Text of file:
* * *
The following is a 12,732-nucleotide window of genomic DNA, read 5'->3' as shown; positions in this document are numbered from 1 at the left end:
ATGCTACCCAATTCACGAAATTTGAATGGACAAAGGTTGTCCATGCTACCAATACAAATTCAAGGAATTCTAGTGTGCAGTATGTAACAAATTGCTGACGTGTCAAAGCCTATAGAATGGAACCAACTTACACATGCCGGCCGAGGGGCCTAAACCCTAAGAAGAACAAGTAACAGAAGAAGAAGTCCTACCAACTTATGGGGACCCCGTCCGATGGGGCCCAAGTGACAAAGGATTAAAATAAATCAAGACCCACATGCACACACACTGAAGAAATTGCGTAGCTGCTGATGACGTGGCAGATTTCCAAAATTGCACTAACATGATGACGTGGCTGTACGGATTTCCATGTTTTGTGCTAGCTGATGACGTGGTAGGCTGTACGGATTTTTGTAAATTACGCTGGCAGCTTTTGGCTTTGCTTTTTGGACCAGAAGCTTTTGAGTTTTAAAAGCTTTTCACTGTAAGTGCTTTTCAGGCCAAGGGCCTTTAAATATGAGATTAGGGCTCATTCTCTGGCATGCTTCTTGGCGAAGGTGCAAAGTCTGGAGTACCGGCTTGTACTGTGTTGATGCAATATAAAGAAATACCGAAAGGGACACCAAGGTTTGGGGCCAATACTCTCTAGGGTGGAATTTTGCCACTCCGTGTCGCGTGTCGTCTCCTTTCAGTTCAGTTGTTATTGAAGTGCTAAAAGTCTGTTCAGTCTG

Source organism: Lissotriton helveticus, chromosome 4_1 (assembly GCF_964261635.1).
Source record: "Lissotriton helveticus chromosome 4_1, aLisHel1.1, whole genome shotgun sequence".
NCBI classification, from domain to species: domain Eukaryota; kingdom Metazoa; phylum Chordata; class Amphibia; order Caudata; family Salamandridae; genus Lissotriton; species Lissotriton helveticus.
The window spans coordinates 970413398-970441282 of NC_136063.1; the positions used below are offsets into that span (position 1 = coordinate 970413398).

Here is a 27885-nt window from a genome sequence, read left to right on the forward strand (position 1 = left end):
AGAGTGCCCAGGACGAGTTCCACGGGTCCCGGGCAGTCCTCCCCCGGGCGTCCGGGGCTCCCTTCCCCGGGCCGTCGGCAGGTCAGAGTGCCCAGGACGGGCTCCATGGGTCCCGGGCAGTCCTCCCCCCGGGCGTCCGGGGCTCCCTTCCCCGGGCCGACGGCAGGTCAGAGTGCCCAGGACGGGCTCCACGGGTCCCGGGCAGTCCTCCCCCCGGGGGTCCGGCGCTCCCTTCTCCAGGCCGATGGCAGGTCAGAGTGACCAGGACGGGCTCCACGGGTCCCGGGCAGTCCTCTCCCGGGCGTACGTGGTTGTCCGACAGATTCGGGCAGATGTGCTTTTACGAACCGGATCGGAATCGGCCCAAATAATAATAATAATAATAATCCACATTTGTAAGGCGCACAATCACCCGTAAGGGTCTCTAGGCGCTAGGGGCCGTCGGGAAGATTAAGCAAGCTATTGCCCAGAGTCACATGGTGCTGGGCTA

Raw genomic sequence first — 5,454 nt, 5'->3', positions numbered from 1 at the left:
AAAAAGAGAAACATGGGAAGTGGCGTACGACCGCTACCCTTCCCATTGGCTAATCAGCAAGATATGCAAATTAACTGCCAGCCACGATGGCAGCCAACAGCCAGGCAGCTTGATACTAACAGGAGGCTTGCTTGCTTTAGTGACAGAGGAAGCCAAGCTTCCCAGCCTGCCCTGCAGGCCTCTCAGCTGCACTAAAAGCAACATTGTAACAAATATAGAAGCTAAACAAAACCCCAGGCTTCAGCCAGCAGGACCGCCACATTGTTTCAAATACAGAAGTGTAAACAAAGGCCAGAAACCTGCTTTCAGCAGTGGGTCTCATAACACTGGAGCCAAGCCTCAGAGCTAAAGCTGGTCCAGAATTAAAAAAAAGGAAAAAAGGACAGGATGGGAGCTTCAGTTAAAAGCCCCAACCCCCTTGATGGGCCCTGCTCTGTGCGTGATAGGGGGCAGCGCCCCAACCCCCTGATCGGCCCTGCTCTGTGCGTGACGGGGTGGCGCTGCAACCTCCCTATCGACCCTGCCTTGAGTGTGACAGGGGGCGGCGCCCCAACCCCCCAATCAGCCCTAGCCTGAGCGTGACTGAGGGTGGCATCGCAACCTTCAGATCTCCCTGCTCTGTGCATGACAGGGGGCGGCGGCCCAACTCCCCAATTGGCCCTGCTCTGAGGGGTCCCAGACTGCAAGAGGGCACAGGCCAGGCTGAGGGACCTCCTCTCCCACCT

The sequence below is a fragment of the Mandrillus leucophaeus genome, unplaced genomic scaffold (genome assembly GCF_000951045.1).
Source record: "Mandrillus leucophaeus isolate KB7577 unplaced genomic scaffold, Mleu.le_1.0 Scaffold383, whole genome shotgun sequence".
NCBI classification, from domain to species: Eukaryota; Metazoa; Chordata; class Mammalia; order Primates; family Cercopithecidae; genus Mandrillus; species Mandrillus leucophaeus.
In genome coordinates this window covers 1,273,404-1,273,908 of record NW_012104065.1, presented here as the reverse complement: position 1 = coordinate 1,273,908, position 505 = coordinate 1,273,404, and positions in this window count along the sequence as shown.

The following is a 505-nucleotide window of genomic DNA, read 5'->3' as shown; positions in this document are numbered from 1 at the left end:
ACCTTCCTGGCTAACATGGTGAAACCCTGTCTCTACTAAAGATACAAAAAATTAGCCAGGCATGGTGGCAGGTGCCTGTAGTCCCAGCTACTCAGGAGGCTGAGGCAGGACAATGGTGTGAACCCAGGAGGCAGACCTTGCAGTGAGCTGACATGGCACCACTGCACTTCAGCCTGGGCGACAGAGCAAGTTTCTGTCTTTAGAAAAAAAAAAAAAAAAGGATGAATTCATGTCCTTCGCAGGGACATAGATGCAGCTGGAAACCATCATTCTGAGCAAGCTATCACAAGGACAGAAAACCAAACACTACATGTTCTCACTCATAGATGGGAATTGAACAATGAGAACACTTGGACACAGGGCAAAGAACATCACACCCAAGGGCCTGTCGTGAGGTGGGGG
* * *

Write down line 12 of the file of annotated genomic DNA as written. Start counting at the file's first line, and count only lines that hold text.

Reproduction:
Source record: "Mandrillus leucophaeus isolate KB7577 unplaced genomic scaffold, Mleu.le_1.0 Scaffold383, whole genome shotgun sequence".